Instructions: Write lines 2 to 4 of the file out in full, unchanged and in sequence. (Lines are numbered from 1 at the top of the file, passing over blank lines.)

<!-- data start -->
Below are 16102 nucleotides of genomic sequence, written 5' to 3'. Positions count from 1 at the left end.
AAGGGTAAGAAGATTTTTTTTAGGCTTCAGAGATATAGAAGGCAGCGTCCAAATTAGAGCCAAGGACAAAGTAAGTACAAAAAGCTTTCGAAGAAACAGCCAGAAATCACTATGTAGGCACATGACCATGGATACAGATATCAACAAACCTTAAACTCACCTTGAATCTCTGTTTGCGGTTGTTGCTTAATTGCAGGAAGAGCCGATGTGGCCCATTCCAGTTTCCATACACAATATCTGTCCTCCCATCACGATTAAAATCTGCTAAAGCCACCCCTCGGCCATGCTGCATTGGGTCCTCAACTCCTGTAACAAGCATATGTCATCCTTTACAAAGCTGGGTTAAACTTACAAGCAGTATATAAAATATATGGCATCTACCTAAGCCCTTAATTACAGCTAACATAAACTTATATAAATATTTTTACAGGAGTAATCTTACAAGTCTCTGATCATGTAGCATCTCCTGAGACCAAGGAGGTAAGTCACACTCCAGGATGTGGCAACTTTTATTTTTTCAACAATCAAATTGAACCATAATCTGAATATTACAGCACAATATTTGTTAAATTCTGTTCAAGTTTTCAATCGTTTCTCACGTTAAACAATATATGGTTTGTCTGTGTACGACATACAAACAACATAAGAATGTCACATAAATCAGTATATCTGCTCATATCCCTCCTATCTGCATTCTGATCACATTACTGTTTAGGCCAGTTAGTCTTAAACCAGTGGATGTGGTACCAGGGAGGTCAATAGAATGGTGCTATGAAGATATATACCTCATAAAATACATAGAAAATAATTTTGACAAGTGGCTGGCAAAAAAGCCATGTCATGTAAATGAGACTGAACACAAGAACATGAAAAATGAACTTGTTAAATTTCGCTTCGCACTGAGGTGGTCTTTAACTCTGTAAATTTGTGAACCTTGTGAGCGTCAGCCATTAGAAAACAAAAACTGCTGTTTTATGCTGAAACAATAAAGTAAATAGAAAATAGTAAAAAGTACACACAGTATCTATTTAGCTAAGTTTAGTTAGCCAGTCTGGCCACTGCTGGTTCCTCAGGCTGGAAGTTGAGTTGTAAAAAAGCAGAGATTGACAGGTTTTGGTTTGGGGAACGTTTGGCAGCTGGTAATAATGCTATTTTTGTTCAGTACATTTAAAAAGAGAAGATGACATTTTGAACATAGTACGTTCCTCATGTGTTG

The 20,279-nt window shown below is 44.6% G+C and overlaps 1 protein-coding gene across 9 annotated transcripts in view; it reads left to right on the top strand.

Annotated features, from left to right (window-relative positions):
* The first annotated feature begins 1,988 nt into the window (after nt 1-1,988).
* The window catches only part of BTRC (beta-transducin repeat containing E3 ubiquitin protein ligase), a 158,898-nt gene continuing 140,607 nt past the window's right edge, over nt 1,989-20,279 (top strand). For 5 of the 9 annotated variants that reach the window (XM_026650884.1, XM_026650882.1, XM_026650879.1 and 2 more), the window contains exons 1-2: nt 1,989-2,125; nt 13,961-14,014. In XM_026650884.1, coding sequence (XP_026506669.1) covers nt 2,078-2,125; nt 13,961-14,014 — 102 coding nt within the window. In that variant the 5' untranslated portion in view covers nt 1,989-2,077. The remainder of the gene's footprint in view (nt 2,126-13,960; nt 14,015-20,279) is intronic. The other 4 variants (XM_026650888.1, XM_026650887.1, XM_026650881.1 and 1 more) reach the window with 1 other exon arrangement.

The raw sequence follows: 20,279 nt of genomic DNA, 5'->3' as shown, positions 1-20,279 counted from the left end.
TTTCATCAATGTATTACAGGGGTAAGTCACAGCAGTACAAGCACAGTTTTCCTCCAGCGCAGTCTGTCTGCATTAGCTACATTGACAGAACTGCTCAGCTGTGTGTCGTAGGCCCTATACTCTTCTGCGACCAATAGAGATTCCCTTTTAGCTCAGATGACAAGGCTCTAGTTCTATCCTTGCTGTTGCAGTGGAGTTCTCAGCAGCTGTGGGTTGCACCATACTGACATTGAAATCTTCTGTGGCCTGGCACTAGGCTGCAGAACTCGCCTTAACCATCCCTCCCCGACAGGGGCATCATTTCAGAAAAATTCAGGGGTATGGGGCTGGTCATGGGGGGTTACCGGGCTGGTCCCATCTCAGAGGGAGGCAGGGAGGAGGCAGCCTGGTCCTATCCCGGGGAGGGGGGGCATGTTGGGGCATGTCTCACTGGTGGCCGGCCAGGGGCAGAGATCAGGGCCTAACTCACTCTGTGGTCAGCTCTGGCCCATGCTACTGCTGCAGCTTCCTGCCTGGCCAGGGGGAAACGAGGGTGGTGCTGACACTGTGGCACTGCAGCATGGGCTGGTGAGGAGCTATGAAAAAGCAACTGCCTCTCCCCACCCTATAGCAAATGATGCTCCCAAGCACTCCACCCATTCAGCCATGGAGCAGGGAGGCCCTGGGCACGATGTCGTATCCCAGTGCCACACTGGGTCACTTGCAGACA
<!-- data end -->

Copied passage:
AAGGGTAAGAAGATTTTTTTTAGGCTTCAGAGATATAGAAGGCAGCGTCCAAATTAGAGCCAAGGACAAAGTAAGTACAAAAAGCTTTCGAAGAAACAGCCAGAAATCACTATGTAGGCACATGACCATGGATACAGATATCAACAAACCTTAAACTCACCTTGAATCTCTGTTTGCGGTTGTTGCTTAATTGCAGGAAGAGCCGATGTGGCCCATTCCAGTTTCCATACACAATATCTGTCCTCCCATCACGATTAAAATCTGCTAAAGCCACCCCTCGGCCATGCTGCATTGGGTCCTCAACTCCTGTAACAAGCATATGTCATCCTTTACAAAGCTGGGTTAAACTTACAAGCAGTATATAAAATATATGGCATCTACCTAAGCCCTTAATTACAGCTAACATAAACTTATATAAATATTTTTACAGGAGTAATCTTACAAGTCTCTGATCATGTAGCATCTCCTGAGACCAAGGAGGTAAGTCACACTCCAGGATGTGGCAACTTTTATTTTTTCAACAATCAAATTGAACCATAATCTGAATATTACAGCACAATATTTGTTAAATTCTGTTCAAGTTTTCAATCGTTTCTCACGTTAAACAATATATGGTTTGTCTGTGTACGACATACAAACAACATAAGAATGTCACATAAATCAGTATATCTGCTCATATCCCTCCTATCTGCATTCTGATCACATTACTGTTTAGGCCAGTTAGTCTTAAACCAGTGGATGTGGTACCAGGGAGGTCAATAGAATGGTGCTATGAAGATATATACCTCATAAAATACATAGAAAATAATTTTGACAAGTGGCTGGCAAAAAAGCCATGTCATGTAAATGAGACTGAACACAAGAACATGAAAAATGAACTTGTTAAATTTCGCTTCGCACTGAGGTGGTCTTTAACTCTGTAAATTTGTGAACCTTGTGAGCGTCAGCCATTAGAAAACAAAAACTGCTGTTTTATGCTGAAACAATAAAGTAAATAGAAAATAGTAAAAAGTACACACAGTATCTATTTAGCTAAGTTTAGTTAGCCAGTCTGGCCACTGCTGGTTCCTCAGGCTGGAAGTTGAGTTGTAAAAAAGCAGAGATTGACAGGTTTTGGTTTGGGGAACGTTTGGCAGCTGGTAATAATGCTATTTTTGTTCAGTACATTTAAAAAGAGAAGATGACATTTTGAACATAGTACGTTCCTCATGTGTTG

The 20,279-nt window shown below is 44.6% G+C and overlaps 1 protein-coding gene across 9 annotated transcripts in view; it reads left to right on the top strand.

Annotated features, from left to right (window-relative positions):